in Defence / Events

Defence Secretary Williamson hosts first meeting with US Defense Secretary Mattis

Posted 10 November 2017 · Add Comment

The Defence Secretary Gavin Williamson has held his first bilateral meeting with his US counterpart, Secretary of Defense Jim Mattis, in London today.



Above: UK Defence Secretary Gavin Williamson, welcoming US Secretary of Defense Jim Mattis in London.
Crown copyright

Both have just returned from NATO and counter-Daesh Ministerial meetings in Brussels, where the alliance agreed to adapt its command structure to better reflect the security environment, announcing the establishment of two new headquarters: an Atlantic Command and a Logistics Command.

NATO is the cornerstone of UK and US defence and both nations have been leading calls for NATO to adapt to future threats. The meeting in London focused on three themes: current threats, capability and shared prosperity.

Defence Secretary Gavin Williamson said: “From fighting in the trenches of the Great War to countering Russian aggression and tackling Daesh today, the UK has been America’s closest partner for a century. Today our countries are cooperating on everything from operations and intelligence to innovation and this meeting is an opportunity to continue strengthening our special relationship.”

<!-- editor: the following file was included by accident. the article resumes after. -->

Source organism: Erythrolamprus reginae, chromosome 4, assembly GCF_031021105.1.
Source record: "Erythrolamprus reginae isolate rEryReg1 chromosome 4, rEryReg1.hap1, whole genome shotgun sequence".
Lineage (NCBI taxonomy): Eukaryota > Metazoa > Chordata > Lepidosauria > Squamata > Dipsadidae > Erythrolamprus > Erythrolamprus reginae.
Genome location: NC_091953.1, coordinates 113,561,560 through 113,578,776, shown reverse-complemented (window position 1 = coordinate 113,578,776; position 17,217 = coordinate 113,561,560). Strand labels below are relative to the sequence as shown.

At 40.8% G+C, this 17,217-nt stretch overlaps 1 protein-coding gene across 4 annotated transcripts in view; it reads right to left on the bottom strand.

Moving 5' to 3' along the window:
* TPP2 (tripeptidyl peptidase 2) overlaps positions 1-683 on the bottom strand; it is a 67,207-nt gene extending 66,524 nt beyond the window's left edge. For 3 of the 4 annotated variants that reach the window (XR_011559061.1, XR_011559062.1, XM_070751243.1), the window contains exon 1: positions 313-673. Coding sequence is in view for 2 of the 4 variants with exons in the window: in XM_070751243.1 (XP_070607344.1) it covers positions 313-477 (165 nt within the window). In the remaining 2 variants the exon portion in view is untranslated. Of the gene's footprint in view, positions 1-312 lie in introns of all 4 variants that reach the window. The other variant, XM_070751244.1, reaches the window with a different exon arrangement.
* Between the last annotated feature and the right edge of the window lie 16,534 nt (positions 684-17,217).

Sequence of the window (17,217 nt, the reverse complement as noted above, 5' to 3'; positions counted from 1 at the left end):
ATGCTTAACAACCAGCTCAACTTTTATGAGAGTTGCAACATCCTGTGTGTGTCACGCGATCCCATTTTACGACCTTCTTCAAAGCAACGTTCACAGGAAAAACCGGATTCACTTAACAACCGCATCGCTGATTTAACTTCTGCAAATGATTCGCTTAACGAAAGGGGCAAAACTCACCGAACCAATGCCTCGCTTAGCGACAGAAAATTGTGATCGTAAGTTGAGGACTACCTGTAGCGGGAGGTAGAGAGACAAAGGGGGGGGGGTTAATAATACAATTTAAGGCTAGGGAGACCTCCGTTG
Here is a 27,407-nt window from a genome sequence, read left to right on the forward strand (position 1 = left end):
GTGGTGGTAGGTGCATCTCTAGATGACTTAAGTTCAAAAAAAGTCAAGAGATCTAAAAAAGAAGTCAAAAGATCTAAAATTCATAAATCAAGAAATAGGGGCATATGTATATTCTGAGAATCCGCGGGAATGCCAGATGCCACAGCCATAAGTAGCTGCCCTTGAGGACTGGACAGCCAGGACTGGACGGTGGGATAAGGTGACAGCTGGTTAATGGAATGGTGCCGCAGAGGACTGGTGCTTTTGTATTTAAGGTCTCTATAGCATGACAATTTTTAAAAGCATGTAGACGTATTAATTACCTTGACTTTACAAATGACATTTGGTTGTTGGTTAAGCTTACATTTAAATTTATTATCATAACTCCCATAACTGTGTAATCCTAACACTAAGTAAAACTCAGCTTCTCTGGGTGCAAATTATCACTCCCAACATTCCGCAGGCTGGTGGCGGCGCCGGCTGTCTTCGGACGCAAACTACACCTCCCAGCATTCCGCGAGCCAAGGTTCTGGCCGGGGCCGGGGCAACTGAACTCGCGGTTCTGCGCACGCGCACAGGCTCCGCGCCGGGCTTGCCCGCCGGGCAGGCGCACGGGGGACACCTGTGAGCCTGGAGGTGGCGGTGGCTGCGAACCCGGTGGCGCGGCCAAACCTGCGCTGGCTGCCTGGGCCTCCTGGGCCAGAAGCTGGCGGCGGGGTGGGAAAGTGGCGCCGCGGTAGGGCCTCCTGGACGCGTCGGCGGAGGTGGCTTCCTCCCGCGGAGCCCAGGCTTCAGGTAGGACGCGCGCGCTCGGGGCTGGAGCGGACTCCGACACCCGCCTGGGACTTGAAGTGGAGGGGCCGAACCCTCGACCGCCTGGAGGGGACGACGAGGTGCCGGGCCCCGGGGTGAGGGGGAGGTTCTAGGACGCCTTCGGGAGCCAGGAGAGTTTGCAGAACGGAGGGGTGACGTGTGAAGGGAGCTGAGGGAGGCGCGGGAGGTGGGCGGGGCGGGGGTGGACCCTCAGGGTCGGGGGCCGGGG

Despite being close to defeat in Iraq and Syria, Daesh remains a concern for the UK and US and the British Defence Secretary reaffirmed his support to the US-led coalition. The pair also discussed the increasing assertiveness from the Kremlin, as the UK stands side by side with US and NATO allies, leading the enhanced Forward Presence Battlegroup in Estonia and contributing soldiers to the US-led Battlegroup in Poland.

Amongst only six NATO countries meeting the commitment to spend at least 2% of GDP on defence, the UK and US are investing heavily in next generation technology, including the F-35 aircraft. US F-35s will fly from the HMS Queen Elizabeth carrier in 2021, demonstrating the close relationship between the two countries.

The defence trading relationship between the UK and US is worth £3 billion a year and as the UK looks beyond Brexit, both countries hope to strengthen that relationship too.
 

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